Philosophy / Spirituality

Do Things That Nobody Notices

The mind is divided into parts which sometimes conflict. People put the divisions in different places: Reason vs Passion; Id vs Ego vs Superego; Left Brain vs Right Brain; System 1 vs System 2; on and on. (Of course, deep down everything is a spectrum, so I don’t pretend to be surprised that multiple choices of discrete division are possible or useful.) If you consciously identify with one of these, e.g. System 2 or the Ego, then the rest must be unconscious. The implication of this is that we don’t know all of what our brains are doing; lots of applications are running in the background and only a subset of the results bubble up to the level of conscious awareness.

It’s sort of like when you’re driving a car. There are a select few things the car is doing that you’re aware of: the wheels turn (when you turn the steering wheel), fuel is injected for combustion (when you step on the gas), etc. But the vast majority of what is going on is under the hood. If something goes wrong then you may become aware, like when the engine overheats and the mechanic tells you that you need to buy a new Johnson Rod. To the extent that nothing is going wrong, you don’t need to notice all that stuff and the car succeeds in getting you where you need to go.

There are tons of obvious examples in real life, so here’s one: you comb your hair before going out on a date. This is not so that your date will consciously think, “Hmm, nice hair, I bet he combed it.” Instead you’re counting on the existence of a background application that will notice, even if she consciously did not. That background app notices many things–your hair, your teeth, your choice of clothes–and only a general feeling bubbles to the surface, a kind of temperature gauge indicating whether she finds you physically attractive. This blends and merges with the output of other background apps, which have separate gauges of likely compatibility, physical fitness, emotional connection, among others. Often, none of this takes place in her conscious mind, but is instead going on under the hood. (And of course, very similar unconscious processes are at work in your brain too, as you look back across the table at her. You don’t know your own brain either.)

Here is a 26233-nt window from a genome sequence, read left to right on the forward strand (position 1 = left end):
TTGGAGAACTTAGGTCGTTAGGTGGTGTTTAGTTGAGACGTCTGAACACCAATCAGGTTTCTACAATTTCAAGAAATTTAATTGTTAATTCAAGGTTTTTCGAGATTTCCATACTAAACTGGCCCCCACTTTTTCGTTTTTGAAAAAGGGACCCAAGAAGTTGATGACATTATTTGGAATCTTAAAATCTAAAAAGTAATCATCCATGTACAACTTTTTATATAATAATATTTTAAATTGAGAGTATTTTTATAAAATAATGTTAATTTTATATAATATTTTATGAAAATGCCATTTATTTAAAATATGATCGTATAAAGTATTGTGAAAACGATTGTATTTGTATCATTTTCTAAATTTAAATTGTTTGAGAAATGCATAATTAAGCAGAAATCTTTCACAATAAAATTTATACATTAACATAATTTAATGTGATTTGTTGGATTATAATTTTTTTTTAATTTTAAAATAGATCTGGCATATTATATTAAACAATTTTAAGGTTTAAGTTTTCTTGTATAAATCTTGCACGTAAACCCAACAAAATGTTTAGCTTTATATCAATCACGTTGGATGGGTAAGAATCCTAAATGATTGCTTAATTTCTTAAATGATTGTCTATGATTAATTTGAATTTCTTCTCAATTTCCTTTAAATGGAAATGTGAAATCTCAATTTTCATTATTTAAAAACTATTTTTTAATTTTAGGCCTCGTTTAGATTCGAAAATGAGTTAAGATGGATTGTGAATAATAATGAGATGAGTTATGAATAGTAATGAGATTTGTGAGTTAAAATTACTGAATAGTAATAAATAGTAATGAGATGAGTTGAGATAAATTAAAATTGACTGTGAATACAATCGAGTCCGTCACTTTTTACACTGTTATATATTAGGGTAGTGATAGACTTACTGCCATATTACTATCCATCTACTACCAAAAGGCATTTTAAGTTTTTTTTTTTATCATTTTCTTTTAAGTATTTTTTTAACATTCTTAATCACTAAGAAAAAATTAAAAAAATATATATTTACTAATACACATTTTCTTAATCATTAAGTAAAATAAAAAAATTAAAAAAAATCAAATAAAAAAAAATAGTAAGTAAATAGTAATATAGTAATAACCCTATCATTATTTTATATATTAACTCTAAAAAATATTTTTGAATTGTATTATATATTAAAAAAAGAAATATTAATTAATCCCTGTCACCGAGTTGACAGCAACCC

Similarly, if she visits your apartment and it’s tidy, she may have no conscious thought about it; meanwhile, the temperature gauge will report that things are going well. If it’s a little untidy, it’s the same except that the gauge will report that things are bad and her overall sense of how the date is going will decline. Only if your apartment is truly chaotic or truly stunningly beautiful will she register a conscious response.

If things do go well and you end up in a committed relationship, this background temperature gauge matters ever more. If you comb your hair neatly every day, she will likely never have explicit thoughts about it. But if you never comb your hair, day after day, she may eventually notice: “Wow, what a slob” or “Wow, what a dreamy creative awesome person” are two possible outcomes. And if you don’t clean up after yourself in your shared living space, she may develop a deep, background sense that something is the matter, even if it never gets so bad that she knows what’s bothering her. All those little, “unimportant” things matter because they shift the temperature gauge in positive or negative directions over long periods of time.